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March 12, 2014
Several years ago I started buying laundry detergent in “super concentrated” form. This new product had a number of advantages. For a start, less water was used to make the detergent. As an Okie, I can’t argue with anything that saves water.
Less water also meant the bottles were smaller, which meant that less plastic needed to be recycled. Smaller containers also meant more laundry detergent could be shipped in one truck, saving fuel and lowering greenhouse gas emissions. In addition, more containers could be placed on the retailer’s shelf, allowing fewer shipments to each store.
The only real drawback was ensuring that I used the right amount of detergent when I did the family laundry (yes, I do the laundry at home). The cap of the detergent bottle is used to measure the amount of detergent you need for a load. Some caps were easy to read. Some, unfortunately, required a guess because the lines were fuzzy. Like most people, when I wasn’t sure how much to use, I used too much.
As a result, when a new version of my favorite laundry detergent came out using “pacs” with pre-measured amounts of detergent, I immediately switched over so that I would quit wasting detergent. Better yet, the “pacs” came in a flexible plastic pouch that is smaller than the bottles used for the concentrate. My grocery bag became lighter and my laundry’s environmental footprint got smaller.
All of this strikes me as a win-win for the environment. In addition to the energy savings in making and shipping this new package, less detergent is wasted because the right amount is pre-measured. What could possibly be wrong with this picture?
You’ve got it. The flexible package can’t be recycled, but the rigid bottle can. The flexible package, to the best of my knowledge, has no recycled content, the rigid bottle could be made out of recycled HDPE.
But wait a minute, doesn’t the solid waste “hierarchy” make source reduction the preferred choice, followed by recycling and disposal? As EPA notes, “source reduction means reducing waste at the source.” Reduced packaging is one of the many forms of source reduction. Is it a problem if the plastic pouch can’t be recycled or made of recycled content?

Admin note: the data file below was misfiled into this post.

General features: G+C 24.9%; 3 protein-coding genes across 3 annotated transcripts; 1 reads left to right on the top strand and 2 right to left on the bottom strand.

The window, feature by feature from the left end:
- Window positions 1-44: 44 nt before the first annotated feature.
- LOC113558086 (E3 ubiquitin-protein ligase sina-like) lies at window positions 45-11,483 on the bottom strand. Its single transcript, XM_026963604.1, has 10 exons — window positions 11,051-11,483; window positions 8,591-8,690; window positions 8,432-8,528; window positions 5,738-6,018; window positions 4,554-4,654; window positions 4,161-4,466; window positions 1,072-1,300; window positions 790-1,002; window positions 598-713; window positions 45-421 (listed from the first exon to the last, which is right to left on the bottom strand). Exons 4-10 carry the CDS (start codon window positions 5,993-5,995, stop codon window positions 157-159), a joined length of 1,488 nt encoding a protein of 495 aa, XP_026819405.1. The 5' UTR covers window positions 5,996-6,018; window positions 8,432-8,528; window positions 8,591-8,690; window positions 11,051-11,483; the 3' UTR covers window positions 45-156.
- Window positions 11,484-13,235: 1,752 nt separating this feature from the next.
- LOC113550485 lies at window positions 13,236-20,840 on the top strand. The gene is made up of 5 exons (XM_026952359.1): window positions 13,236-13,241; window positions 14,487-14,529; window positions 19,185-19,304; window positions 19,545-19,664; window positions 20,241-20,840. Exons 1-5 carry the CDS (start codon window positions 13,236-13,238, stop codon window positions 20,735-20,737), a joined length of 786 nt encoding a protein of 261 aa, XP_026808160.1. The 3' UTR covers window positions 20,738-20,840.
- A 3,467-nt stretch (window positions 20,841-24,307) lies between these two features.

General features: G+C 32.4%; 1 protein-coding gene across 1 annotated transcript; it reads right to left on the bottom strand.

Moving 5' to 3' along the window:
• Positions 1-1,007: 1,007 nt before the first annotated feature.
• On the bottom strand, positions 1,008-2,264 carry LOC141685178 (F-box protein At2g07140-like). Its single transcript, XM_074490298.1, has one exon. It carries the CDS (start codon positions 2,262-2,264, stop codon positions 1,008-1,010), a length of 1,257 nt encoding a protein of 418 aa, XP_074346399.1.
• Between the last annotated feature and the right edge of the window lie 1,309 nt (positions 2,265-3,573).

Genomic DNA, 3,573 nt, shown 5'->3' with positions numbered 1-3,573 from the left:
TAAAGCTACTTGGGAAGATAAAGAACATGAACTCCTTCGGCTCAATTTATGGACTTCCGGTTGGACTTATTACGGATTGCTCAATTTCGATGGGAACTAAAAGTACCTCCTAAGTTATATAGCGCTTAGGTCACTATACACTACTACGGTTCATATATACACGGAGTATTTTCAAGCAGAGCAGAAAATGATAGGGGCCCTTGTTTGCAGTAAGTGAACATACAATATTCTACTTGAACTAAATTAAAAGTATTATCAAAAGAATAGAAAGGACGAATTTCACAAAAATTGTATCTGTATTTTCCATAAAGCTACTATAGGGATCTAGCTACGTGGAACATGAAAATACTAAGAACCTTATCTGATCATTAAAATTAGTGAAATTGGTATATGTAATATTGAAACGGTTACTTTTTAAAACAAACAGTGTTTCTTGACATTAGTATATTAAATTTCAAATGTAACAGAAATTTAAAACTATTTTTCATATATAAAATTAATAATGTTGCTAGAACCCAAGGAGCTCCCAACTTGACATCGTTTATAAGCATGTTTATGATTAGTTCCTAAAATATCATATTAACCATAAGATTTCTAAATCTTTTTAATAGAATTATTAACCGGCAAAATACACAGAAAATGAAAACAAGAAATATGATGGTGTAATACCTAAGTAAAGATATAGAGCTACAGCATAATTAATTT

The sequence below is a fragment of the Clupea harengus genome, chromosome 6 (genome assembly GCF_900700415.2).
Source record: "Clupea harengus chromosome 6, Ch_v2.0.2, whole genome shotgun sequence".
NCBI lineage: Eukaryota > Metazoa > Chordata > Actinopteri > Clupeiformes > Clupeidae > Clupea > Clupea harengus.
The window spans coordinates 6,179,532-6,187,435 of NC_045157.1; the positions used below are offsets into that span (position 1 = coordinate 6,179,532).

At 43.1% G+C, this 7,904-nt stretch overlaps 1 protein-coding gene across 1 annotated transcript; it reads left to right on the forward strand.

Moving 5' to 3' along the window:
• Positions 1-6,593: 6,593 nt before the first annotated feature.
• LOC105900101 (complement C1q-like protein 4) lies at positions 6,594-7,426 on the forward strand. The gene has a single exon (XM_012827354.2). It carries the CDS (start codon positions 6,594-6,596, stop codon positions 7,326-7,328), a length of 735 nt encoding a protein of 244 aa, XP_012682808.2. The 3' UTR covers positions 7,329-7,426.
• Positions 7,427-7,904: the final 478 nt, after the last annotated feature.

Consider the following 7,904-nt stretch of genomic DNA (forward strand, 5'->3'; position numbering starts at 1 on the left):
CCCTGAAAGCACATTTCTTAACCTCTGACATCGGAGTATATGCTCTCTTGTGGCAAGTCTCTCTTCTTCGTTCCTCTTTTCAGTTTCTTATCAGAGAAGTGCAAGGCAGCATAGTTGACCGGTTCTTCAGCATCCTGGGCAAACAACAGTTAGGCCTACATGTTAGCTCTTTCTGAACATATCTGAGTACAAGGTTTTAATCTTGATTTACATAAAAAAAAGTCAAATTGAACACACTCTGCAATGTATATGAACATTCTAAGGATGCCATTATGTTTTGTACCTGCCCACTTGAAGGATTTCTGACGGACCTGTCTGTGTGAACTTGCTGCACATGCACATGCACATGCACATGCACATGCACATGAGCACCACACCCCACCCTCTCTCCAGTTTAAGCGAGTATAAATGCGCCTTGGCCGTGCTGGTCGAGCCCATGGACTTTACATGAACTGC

The good news is that I haven’t heard many recyclers or environmentalists complain about these new unrecyclable packages. I’ve heard some negative comments, but so far no one is worrying that we are about to drown in a tidal wave of flexible plastic pouches.
And besides, I live in a county with a waste-to-energy plant. When I throw that plastic pouch away it will be burned in that facility and produce a very small amount of energy to heat my house. Given the winter we’ve been having, I’m all for that. Even if my waste went to a landfill, the impact of my pouches is less than minimal.
I realize that some of my fellow recyclers want recycling to be at the top of the hierarchy. They believe that source reduction is a nice idea if it means people buy less stuff, but recycling is more important. Besides, they reason, you can count recycling, but you can’t count source reduction. But maybe now is the time to rethink our approach to waste reduction and recycling. Maybe now is the time to opt for a set of preferences with an emphasis on the greenest footprint possible, recyclable or not.
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